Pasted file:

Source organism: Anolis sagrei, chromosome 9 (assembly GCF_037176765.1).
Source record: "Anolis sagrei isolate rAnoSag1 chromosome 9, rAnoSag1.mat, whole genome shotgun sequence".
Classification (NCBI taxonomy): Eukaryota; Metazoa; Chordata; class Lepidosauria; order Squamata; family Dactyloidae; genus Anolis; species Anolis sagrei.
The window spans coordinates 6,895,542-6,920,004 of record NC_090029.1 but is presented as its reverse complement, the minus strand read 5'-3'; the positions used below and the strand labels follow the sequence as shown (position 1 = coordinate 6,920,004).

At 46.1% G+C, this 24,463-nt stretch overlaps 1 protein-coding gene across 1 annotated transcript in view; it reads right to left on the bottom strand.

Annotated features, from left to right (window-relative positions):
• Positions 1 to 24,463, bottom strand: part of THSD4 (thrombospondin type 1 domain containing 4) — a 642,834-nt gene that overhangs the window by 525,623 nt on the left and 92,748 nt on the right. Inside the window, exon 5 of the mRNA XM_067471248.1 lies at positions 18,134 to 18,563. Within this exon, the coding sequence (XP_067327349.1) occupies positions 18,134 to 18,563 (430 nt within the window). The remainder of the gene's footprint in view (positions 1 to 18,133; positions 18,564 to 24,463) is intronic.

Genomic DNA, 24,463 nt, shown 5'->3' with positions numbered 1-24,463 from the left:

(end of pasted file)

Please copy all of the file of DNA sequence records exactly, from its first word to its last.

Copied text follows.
Source organism: Anolis sagrei, chromosome 9 (assembly GCF_037176765.1).
Source record: "Anolis sagrei isolate rAnoSag1 chromosome 9, rAnoSag1.mat, whole genome shotgun sequence".
Classification (NCBI taxonomy): Eukaryota; Metazoa; Chordata; class Lepidosauria; order Squamata; family Dactyloidae; genus Anolis; species Anolis sagrei.
The window spans coordinates 6,895,542-6,920,004 of record NC_090029.1 but is presented as its reverse complement, the minus strand read 5'-3'; the positions used below and the strand labels follow the sequence as shown (position 1 = coordinate 6,920,004).

At 46.1% G+C, this 24,463-nt stretch overlaps 1 protein-coding gene across 1 annotated transcript in view; it reads right to left on the bottom strand.

Annotated features, from left to right (window-relative positions):
• Positions 1 to 24,463, bottom strand: part of THSD4 (thrombospondin type 1 domain containing 4) — a 642,834-nt gene that overhangs the window by 525,623 nt on the left and 92,748 nt on the right. Inside the window, exon 5 of the mRNA XM_067471248.1 lies at positions 18,134 to 18,563. Within this exon, the coding sequence (XP_067327349.1) occupies positions 18,134 to 18,563 (430 nt within the window). The remainder of the gene's footprint in view (positions 1 to 18,133; positions 18,564 to 24,463) is intronic.

Genomic DNA, 24,463 nt, shown 5'->3' with positions numbered 1-24,463 from the left: